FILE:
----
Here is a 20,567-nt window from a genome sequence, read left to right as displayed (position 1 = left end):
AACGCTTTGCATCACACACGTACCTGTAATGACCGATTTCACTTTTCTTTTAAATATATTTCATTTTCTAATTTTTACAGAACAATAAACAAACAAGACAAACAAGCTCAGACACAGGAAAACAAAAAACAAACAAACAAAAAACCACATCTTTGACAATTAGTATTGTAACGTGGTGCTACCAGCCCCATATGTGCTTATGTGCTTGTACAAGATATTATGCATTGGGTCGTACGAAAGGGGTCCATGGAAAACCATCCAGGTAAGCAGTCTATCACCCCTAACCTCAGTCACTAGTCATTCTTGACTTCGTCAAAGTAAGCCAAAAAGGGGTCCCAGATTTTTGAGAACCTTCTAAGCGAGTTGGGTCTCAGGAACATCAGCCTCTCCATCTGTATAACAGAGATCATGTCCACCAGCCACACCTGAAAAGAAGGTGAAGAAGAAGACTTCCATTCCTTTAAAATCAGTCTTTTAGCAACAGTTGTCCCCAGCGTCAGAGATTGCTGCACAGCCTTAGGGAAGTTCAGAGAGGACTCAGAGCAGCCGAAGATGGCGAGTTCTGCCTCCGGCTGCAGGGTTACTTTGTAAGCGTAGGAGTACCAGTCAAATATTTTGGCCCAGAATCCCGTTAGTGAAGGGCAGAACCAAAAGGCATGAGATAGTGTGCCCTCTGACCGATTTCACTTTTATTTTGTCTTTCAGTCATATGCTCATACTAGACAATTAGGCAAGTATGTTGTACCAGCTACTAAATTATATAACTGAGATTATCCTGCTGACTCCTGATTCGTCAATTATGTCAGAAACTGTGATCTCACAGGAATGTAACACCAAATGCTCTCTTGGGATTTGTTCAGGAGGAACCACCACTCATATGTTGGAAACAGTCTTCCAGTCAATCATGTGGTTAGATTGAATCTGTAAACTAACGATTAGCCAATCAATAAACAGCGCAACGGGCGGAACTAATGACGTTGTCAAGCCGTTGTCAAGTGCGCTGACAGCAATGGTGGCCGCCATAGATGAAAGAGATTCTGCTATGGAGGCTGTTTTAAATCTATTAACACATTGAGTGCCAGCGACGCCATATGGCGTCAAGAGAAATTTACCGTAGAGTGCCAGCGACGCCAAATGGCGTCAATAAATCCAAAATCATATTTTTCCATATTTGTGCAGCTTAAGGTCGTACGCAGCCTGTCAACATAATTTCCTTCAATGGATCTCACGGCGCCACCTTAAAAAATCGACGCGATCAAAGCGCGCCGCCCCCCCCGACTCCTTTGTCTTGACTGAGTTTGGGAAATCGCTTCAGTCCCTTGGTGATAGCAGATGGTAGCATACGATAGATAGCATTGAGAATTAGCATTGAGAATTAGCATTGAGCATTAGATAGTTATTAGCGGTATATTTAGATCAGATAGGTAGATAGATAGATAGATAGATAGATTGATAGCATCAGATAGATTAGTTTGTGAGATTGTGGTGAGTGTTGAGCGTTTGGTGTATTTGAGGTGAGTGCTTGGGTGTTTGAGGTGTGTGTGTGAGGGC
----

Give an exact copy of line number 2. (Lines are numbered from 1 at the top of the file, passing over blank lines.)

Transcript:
AACGCTTTGCATCACACACGTACCTGTAATGACCGATTTCACTTTTCTTTTAAATATATTTCATTTTCTAATTTTTACAGAACAATAAACAAACAAGACAAACAAGCTCAGACACAGGAAAACAAAAAACAAACAAACAAAAAACCACATCTTTGACAATTAGTATTGTAACGTGGTGCTACCAGCCCCATATGTGCTTATGTGCTTGTACAAGATATTATGCATTGGGTCGTACGAAAGGGGTCCATGGAAAACCATCCAGGTAAGCAGTCTATCACCCCTAACCTCAGTCACTAGTCATTCTTGACTTCGTCAAAGTAAGCCAAAAAGGGGTCCCAGATTTTTGAGAACCTTCTAAGCGAGTTGGGTCTCAGGAACATCAGCCTCTCCATCTGTATAACAGAGATCATGTCCACCAGCCACACCTGAAAAGAAGGTGAAGAAGAAGACTTCCATTCCTTTAAAATCAGTCTTTTAGCAACAGTTGTCCCCAGCGTCAGAGATTGCTGCACAGCCTTAGGGAAGTTCAGAGAGGACTCAGAGCAGCCGAAGATGGCGAGTTCTGCCTCCGGCTGCAGGGTTACTTTGTAAGCGTAGGAGTACCAGTCAAATATTTTGGCCCAGAATCCCGTTAGTGAAGGGCAGAACCAAAAGGCATGAGATAGTGTGCCCTCTGACCGATTTCACTTTTATTTTGTCTTTCAGTCATATGCTCATACTAGACAATTAGGCAAGTATGTTGTACCAGCTACTAAATTATATAACTGAGATTATCCTGCTGACTCCTGATTCGTCAATTATGTCAGAAACTGTGATCTCACAGGAATGTAACACCAAATGCTCTCTTGGGATTTGTTCAGGAGGAACCACCACTCATATGTTGGAAACAGTCTTCCAGTCAATCATGTGGTTAGATTGAATCTGTAAACTAACGATTAGCCAATCAATAAACAGCGCAACGGGCGGAACTAATGACGTTGTCAAGCCGTTGTCAAGTGCGCTGACAGCAATGGTGGCCGCCATAGATGAAAGAGATTCTGCTATGGAGGCTGTTTTAAATCTATTAACACATTGAGTGCCAGCGACGCCATATGGCGTCAAGAGAAATTTACCGTAGAGTGCCAGCGACGCCAAATGGCGTCAATAAATCCAAAATCATATTTTTCCATATTTGTGCAGCTTAAGGTCGTACGCAGCCTGTCAACATAATTTCCTTCAATGGATCTCACGGCGCCACCTTAAAAAATCGACGCGATCAAAGCGCGCCGCCCCCCCCGACTCCTTTGTCTTGACTGAGTTTGGGAAATCGCTTCAGTCCCTTGGTGATAGCAGATGGTAGCATACGATAGATAGCATTGAGAATTAGCATTGAGAATTAGCATTGAGCATTAGATAGTTATTAGCGGTATATTTAGATCAGATAGGTAGATAGATAGATAGATAGATAGATTGATAGCATCAGATAGATTAGTTTGTGAGATTGTGGTGAGTGTTGAGCGTTTGGTGTATTTGAGGTGAGTGCTTGGGTGTTTGAGGTGTGTGTGTGAGGGC